As part of the refinance program, the central bank subsidizes interest on loans by transferring cash to commercial banks interest rates ranging from 1 to 3 percent.

    The loan processes were provided by the government in November of last year, about six months after the government announced a Rs50 billion loan plan in the budget statement released in May of last year.

    After receiving the business continuity loan during the previous fiscal year, Summit Air had two options: a refinance loan or a business continuity loan.

    Manoj Karki, managing director of Summit Air, explains that the company first desired to refinance its US-dollar loan, but that was not permitted. “As a result, we chose a business continuity loan,” he says.

     

    Previously, Summit Air, which relied primarily on the income from international tourists who traveled to Nepal to take mountain flights, had borrowed money in US dollars from Nepali banks to fund its operations. Following the pandemic’s devastating on the aviation industry, the company was granted a business continuity loan of approximately Rs85 million, which was used to pay its employees, pay insurance premiums, and cover other administrative expenditures.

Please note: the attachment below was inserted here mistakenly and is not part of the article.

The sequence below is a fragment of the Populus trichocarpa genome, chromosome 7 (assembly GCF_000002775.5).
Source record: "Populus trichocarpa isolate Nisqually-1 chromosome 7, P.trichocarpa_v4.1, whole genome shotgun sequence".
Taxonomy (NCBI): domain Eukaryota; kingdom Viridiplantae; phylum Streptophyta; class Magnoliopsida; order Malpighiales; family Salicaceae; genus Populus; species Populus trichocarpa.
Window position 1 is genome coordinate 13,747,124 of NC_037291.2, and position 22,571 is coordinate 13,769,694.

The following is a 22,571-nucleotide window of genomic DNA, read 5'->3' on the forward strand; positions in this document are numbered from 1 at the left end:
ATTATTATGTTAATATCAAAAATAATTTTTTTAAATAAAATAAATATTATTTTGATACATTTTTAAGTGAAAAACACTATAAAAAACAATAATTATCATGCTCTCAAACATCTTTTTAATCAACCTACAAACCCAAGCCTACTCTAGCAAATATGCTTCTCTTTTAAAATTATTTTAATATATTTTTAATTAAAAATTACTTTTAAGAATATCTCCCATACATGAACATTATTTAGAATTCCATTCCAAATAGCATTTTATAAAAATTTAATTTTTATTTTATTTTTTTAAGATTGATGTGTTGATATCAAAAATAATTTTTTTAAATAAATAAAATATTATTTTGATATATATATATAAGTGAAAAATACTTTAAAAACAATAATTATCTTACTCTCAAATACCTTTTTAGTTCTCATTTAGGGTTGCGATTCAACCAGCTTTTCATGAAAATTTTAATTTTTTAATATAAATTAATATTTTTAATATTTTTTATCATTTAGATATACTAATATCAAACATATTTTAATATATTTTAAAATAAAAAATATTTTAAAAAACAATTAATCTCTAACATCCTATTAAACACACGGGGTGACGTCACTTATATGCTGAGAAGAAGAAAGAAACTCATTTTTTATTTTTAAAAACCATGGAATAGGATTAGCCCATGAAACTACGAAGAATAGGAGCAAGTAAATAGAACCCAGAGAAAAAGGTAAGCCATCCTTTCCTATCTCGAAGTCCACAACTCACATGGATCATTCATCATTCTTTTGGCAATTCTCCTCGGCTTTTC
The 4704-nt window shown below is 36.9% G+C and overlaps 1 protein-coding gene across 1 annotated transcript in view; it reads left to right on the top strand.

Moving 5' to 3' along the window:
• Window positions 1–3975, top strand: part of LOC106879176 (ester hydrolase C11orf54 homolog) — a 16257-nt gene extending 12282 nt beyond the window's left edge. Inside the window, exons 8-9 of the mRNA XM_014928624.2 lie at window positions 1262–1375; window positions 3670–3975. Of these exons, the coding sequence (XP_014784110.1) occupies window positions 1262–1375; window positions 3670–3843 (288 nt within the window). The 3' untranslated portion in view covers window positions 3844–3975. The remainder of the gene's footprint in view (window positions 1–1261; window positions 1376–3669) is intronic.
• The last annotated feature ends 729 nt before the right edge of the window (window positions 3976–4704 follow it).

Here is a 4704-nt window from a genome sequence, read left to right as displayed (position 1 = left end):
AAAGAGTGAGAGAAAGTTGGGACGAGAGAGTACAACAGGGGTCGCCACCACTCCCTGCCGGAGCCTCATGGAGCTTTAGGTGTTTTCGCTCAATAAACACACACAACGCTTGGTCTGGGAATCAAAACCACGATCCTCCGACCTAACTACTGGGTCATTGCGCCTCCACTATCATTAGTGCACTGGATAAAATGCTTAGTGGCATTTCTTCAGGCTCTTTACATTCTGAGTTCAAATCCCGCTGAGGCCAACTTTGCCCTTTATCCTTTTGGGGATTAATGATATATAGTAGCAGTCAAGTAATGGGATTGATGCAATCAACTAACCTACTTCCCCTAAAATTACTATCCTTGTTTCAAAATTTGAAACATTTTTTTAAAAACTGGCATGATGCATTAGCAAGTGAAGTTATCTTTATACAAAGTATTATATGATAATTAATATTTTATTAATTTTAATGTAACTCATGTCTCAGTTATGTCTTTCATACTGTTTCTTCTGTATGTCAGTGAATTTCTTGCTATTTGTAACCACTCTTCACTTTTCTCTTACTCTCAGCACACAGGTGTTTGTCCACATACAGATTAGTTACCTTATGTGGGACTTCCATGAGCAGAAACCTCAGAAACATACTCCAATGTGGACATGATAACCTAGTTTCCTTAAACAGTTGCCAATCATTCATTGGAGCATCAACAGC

Loan procedures for the two-year credit program provide that businesses in the most-affected sectors can receive up to Rs100 million in credit, while businesses in the moderately affected category can receive up to Rs70 million in credit, and businesses in the partially affected category can receive up to Rs50 million in credit.

    Half of the loan can be used to pay employee salaries, and the other half can be used as working capital to enable the company to continue operations. During the loan period, businesses that participate in the credit scheme are not permitted to fire employees.

    Karki also believes that the requirement to meet a number of conditions in order to for the loan may have deterred many businesses from applying for the business continuity loan in the first place. Shrestha, the Chief Executive Officer of Rastriya Banijya Bank, also emphasized the importance of relaxing the existing provisions of the business continuity loan in order to encourage more businesses to apply for the financing. In light of the poor response to the scheme, the central bank has also requested that the government relax some of the loan’s terms and conditions.

    In addition, Dhakal requested that the finance ministry relax some provisions, including the one that prohibits borrowers who are using other subsidised loan products from seeking business continuity loans. “We have asked the finance ministry to relax some provisions,” Dhakal said.


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    There are few takers for a credit program designed to save firms that have been damaged by the pandemic.

    Because of the government's Business Continuity Credit Plan for Covid-19-affected enterprises, the state-owned Rastriya Banijya Bank has not issued...